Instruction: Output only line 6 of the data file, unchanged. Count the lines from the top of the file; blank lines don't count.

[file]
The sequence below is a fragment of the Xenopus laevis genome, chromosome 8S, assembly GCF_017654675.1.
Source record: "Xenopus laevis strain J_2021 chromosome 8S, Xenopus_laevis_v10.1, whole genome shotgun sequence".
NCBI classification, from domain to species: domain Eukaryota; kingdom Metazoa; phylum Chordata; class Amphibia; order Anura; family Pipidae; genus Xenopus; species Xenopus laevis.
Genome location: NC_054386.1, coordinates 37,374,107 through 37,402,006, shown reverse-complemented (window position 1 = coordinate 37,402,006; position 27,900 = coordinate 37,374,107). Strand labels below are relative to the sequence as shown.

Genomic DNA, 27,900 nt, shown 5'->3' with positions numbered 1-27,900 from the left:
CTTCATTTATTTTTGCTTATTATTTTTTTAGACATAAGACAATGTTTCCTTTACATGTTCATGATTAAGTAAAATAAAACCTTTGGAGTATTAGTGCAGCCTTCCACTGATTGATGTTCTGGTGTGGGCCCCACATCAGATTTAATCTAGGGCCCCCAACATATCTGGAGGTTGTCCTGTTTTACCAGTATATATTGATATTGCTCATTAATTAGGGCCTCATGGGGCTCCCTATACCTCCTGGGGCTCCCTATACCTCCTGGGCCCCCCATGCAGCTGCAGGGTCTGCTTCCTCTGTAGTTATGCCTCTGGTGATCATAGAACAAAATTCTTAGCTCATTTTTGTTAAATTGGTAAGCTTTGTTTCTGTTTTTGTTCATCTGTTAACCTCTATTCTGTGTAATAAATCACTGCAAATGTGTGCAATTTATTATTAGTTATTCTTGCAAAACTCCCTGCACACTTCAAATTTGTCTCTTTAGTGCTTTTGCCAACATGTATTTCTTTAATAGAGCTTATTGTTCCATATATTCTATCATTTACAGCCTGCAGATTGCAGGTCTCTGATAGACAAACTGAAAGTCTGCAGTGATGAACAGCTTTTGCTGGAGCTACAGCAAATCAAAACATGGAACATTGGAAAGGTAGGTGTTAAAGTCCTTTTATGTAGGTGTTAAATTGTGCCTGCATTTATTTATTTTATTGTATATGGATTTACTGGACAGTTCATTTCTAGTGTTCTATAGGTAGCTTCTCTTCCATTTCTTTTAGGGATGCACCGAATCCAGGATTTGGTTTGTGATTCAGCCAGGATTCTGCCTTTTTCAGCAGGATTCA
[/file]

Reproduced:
CTTCATTTATTTTTGCTTATTATTTTTTTAGACATAAGACAATGTTTCCTTTACATGTTCATGATTAAGTAAAATAAAACCTTTGGAGTATTAGTGCAGCCTTCCACTGATTGATGTTCTGGTGTGGGCCCCACATCAGATTTAATCTAGGGCCCCCAACATATCTGGAGGTTGTCCTGTTTTACCAGTATATATTGATATTGCTCATTAATTAGGGCCTCATGGGGCTCCCTATACCTCCTGGGGCTCCCTATACCTCCTGGGCCCCCCATGCAGCTGCAGGGTCTGCTTCCTCTGTAGTTATGCCTCTGGTGATCATAGAACAAAATTCTTAGCTCATTTTTGTTAAATTGGTAAGCTTTGTTTCTGTTTTTGTTCATCTGTTAACCTCTATTCTGTGTAATAAATCACTGCAAATGTGTGCAATTTATTATTAGTTATTCTTGCAAAACTCCCTGCACACTTCAAATTTGTCTCTTTAGTGCTTTTGCCAACATGTATTTCTTTAATAGAGCTTATTGTTCCATATATTCTATCATTTACAGCCTGCAGATTGCAGGTCTCTGATAGACAAACTGAAAGTCTGCAGTGATGAACAGCTTTTGCTGGAGCTACAGCAAATCAAAACATGGAACATTGGAAAGGTAGGTGTTAAAGTCCTTTTATGTAGGTGTTAAATTGTGCCTGCATTTATTTATTTTATTGTATATGGATTTACTGGACAGTTCATTTCTAGTGTTCTATAGGTAGCTTCTCTTCCATTTCTTTTAGGGATGCACCGAATCCAGGATTTGGTTTGTGATTCAGCCAGGATTCTGCCTTTTTCAGCAGGATTCA